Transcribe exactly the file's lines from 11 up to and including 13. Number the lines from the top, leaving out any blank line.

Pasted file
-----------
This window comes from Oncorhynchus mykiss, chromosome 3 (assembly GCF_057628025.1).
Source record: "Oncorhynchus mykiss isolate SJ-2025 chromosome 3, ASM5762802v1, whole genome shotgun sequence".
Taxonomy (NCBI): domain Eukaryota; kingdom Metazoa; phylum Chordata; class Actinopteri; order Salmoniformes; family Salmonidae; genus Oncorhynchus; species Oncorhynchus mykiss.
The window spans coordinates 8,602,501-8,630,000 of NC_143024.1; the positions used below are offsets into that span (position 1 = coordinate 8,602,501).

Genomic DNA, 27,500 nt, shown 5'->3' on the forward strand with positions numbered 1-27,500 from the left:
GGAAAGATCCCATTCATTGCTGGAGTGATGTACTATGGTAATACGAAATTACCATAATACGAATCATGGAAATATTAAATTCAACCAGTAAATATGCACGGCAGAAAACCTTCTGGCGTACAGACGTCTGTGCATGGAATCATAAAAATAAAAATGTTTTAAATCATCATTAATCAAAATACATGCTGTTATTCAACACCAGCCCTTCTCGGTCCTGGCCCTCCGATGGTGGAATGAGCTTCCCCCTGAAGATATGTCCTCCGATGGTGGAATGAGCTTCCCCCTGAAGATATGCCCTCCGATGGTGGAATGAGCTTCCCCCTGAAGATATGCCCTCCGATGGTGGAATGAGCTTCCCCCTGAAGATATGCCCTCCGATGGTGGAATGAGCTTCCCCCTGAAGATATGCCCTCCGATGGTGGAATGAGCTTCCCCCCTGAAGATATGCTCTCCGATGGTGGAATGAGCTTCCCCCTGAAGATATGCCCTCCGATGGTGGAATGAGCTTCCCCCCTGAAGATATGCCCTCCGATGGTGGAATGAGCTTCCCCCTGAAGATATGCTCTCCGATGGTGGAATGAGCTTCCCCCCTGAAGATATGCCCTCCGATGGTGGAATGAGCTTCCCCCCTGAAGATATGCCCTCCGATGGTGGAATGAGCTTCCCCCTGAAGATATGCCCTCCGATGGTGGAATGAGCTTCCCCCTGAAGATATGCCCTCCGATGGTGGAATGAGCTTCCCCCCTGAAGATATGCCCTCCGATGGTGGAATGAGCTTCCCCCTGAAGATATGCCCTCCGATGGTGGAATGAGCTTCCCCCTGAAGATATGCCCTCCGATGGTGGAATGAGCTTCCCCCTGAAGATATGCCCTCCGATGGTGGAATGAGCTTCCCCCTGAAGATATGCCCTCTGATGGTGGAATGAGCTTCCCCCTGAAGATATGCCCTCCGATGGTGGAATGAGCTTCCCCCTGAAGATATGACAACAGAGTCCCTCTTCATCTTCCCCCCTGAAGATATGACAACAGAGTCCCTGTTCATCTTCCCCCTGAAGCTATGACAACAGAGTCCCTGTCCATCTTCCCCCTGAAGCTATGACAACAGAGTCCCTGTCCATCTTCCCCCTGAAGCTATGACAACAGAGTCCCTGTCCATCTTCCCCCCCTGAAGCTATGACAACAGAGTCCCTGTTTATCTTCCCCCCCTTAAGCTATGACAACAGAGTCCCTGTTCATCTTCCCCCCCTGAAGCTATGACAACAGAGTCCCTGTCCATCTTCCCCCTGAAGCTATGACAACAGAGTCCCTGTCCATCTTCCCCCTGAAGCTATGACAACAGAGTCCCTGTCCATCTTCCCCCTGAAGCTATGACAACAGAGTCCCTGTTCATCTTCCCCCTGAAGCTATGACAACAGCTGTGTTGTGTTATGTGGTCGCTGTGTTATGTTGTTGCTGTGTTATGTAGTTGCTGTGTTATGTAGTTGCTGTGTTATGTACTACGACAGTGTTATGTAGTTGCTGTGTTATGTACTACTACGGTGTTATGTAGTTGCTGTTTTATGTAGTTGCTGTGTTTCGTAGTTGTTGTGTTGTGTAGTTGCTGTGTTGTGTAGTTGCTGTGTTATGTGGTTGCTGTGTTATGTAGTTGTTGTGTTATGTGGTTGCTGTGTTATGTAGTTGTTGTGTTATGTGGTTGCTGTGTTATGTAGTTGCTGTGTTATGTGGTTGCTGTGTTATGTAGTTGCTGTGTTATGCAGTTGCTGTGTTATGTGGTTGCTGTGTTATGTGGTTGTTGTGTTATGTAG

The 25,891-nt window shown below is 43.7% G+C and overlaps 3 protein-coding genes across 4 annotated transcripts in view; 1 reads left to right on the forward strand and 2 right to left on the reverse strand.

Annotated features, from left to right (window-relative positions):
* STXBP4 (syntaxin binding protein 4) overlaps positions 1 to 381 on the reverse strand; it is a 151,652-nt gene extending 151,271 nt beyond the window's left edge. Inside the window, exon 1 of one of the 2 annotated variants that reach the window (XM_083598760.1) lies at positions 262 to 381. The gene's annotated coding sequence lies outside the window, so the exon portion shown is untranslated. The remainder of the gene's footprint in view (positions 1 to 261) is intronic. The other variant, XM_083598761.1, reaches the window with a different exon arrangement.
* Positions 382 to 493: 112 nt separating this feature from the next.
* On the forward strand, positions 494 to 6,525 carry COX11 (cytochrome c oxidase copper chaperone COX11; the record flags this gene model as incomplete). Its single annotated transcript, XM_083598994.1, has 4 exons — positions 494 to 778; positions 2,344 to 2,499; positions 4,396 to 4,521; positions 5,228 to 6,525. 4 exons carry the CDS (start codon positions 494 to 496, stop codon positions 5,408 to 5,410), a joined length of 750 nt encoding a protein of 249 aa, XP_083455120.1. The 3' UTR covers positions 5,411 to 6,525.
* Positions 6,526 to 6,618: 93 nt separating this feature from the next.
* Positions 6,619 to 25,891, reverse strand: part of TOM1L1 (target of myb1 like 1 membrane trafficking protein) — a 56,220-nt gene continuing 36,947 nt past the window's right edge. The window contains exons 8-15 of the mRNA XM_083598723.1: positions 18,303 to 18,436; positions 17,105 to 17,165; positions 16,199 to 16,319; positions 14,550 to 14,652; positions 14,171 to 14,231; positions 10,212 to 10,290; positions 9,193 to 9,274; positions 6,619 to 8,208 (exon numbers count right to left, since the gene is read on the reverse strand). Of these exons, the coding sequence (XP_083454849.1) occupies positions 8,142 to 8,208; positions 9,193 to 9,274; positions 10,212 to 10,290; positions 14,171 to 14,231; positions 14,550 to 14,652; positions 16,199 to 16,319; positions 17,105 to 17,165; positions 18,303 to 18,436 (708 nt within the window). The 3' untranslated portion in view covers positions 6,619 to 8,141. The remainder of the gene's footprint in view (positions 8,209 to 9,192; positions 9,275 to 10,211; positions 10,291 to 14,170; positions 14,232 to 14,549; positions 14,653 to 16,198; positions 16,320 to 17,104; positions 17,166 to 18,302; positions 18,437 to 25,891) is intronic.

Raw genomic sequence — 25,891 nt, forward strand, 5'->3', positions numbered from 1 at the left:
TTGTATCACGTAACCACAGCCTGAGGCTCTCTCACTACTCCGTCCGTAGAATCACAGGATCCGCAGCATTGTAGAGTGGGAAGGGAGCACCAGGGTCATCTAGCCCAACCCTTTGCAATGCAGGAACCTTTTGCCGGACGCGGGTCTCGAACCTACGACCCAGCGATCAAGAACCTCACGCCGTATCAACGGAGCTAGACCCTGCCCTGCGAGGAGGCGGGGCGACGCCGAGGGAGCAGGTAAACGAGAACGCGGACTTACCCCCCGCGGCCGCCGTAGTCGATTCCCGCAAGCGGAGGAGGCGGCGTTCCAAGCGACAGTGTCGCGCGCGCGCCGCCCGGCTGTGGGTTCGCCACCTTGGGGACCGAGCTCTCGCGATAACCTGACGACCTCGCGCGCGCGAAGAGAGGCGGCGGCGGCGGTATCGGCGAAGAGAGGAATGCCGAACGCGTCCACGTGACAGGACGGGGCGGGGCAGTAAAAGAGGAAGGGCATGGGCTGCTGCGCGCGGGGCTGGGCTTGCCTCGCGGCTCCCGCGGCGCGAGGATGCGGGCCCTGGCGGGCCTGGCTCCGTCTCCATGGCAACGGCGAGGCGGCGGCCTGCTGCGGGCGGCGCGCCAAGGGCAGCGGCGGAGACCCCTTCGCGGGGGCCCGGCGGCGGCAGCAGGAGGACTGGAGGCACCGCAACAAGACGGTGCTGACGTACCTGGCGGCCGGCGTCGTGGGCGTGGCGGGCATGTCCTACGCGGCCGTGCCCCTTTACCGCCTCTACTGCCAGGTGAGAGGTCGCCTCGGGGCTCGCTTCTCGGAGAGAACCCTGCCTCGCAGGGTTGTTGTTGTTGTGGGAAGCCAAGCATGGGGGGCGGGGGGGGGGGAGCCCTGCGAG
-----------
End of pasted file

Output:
* On the forward strand, positions 494 to 6,525 carry COX11 (cytochrome c oxidase copper chaperone COX11; the record flags this gene model as incomplete). Its single annotated transcript, XM_083598994.1, has 4 exons — positions 494 to 778; positions 2,344 to 2,499; positions 4,396 to 4,521; positions 5,228 to 6,525. 4 exons carry the CDS (start codon positions 494 to 496, stop codon positions 5,408 to 5,410), a joined length of 750 nt encoding a protein of 249 aa, XP_083455120.1. The 3' UTR covers positions 5,411 to 6,525.
* Positions 6,526 to 6,618: 93 nt separating this feature from the next.
* Positions 6,619 to 25,891, reverse strand: part of TOM1L1 (target of myb1 like 1 membrane trafficking protein) — a 56,220-nt gene continuing 36,947 nt past the window's right edge. The window contains exons 8-15 of the mRNA XM_083598723.1: positions 18,303 to 18,436; positions 17,105 to 17,165; positions 16,199 to 16,319; positions 14,550 to 14,652; positions 14,171 to 14,231; positions 10,212 to 10,290; positions 9,193 to 9,274; positions 6,619 to 8,208 (exon numbers count right to left, since the gene is read on the reverse strand). Of these exons, the coding sequence (XP_083454849.1) occupies positions 8,142 to 8,208; positions 9,193 to 9,274; positions 10,212 to 10,290; positions 14,171 to 14,231; positions 14,550 to 14,652; positions 16,199 to 16,319; positions 17,105 to 17,165; positions 18,303 to 18,436 (708 nt within the window). The 3' untranslated portion in view covers positions 6,619 to 8,141. The remainder of the gene's footprint in view (positions 8,209 to 9,192; positions 9,275 to 10,211; positions 10,291 to 14,170; positions 14,232 to 14,549; positions 14,653 to 16,198; positions 16,320 to 17,104; positions 17,166 to 18,302; positions 18,437 to 25,891) is intronic.